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Gender Equality Mainstreaming Digest – July 2018 Issue

Here are the highlights of this month’s Gender Equality Mainstreaming Digest! Click HERE for the full version.

A native bumble bee in Manitoba investigates an Amur daylily flower Hemerocallis middendorffii. Photo courtesy of D. Ceplis.


Opportunities and Upcoming Events:

Open Online Course on Gender and Environment – UN CC:Learn has launched a new Open Online Course on Gender and Environment. The different modules deal with diverse topics such as biodiversity, climate change or land degradation and explore their interconnections with gender equality. It’s a self-paced, free of charge course, so you are free to start at any time.

  • What are the links between gender equality and environmental sustainability?
  • Which global environmental frameworks include gender?
  • How can gender-responsive policies and projects support environmental outcomes?
  • Discover what you can do to promote gender equality and women’s empowerment in biodiversity, climate change, land degradation, international waters, chemicals and waste.

Advancing Women Conference- East – Whether you are a student studying agriculture at a university or college, producer, rancher, entrepreneur, representative of a grower association or work in corporate agri-business. Network with women from across Canada and gain insight into how you can enhance your family life and your community, fast-track your career and positively impact the agriculture industry.

OCTOBER 15 & 16 2018, Niagara Falls, Ontario, with optional wine tour on October 14.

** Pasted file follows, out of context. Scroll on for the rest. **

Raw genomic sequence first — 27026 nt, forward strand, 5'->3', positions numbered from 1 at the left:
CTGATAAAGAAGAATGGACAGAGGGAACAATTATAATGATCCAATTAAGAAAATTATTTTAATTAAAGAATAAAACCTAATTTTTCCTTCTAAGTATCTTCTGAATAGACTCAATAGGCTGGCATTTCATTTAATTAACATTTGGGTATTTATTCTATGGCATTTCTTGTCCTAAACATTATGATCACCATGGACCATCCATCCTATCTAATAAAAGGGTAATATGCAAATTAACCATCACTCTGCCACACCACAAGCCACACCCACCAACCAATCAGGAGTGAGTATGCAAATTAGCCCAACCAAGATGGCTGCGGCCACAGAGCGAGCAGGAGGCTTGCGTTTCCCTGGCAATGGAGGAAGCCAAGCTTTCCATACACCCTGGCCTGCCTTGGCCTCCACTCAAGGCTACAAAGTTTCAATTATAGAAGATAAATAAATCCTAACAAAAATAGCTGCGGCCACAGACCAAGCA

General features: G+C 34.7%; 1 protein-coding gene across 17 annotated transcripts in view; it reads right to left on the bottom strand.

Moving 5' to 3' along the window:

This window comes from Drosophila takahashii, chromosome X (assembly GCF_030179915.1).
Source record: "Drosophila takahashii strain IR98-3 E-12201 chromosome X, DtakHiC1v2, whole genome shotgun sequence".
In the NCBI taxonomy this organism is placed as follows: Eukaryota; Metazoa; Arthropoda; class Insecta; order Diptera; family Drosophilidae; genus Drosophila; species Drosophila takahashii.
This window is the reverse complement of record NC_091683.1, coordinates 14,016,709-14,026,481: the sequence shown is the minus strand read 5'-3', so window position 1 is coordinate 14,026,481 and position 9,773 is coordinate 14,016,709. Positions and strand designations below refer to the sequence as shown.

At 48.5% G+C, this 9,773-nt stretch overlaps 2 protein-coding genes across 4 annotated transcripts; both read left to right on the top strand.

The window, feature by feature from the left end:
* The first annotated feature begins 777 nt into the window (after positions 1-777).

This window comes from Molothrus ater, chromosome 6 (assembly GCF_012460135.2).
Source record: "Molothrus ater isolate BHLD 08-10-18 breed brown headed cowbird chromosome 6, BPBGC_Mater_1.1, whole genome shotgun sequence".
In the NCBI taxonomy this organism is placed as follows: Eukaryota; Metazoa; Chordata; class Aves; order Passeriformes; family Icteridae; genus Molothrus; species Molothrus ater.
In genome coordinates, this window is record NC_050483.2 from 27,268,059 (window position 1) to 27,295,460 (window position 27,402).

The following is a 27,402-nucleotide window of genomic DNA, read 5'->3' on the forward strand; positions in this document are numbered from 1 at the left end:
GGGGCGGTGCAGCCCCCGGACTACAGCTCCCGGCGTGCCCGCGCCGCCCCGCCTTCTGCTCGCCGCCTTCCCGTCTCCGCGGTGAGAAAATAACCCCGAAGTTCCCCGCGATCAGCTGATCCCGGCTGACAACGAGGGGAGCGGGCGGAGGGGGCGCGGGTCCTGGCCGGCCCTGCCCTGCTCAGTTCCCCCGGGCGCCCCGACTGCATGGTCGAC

Women Deliver Conference 2019 – The Women Deliver 2019 Conference will take place 3-6 June 2019 in Vancouver, Canada and will be the world’s largest conference on gender equality and the health, rights and wellbeing of girls and women in the 21st century.

This Month’s News:

The Gender and CEO Wage Gap in the Non-profit Sector – According to the 2017 Canadian nonprofit sector salary and benefits study, women represent 71% of leadership positions in the sector. In terms of salaries, women make 24% less than their male counterparts. In fact, women are paid less than men in the same roles in all levels of charitable organizations except in administrative support roles. While this trend in pay gap is less severe in the charitable and nonprofit sector, there is still a significant story of gender inequality.

Looking more closely, it may not be so surprising that women hold the majority of leadership positions in the sector given the fact that women make up approximately 75% of the charitable and nonprofit sector workforce. However, this points to deeper issues of occupational segregation rooted in traditional gender norms and biases, which heavily factor into the gender wage gap (i.e. the legacy of charitable work as originally unpaid work done by women not otherwise working outside the home).

How to deliver the G7’s ambitious commitments to gender equality and girls’ education – The Charlevoix G7 Summit Communique recognises gender equality as a fundamental human right and as imperative for equitable sustainable growth. It offers an unprecedented commitment to quality education for girls in developing countries, particularly those living in conflict-affected and fragile states. This is a crucial step towards achieving girls’ and women’s empowerment and economic equality. Amid a challenging political backdrop, the Communique’s recognition of adolescent girls is to be applauded.